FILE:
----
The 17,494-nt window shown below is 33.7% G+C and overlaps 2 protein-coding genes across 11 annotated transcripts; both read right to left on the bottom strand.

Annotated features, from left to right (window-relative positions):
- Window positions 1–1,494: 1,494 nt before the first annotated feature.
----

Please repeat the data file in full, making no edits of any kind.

The 17,494-nt window shown below is 33.7% G+C and overlaps 2 protein-coding genes across 11 annotated transcripts; both read right to left on the bottom strand.

Annotated features, from left to right (window-relative positions):
- Window positions 1–1,494: 1,494 nt before the first annotated feature.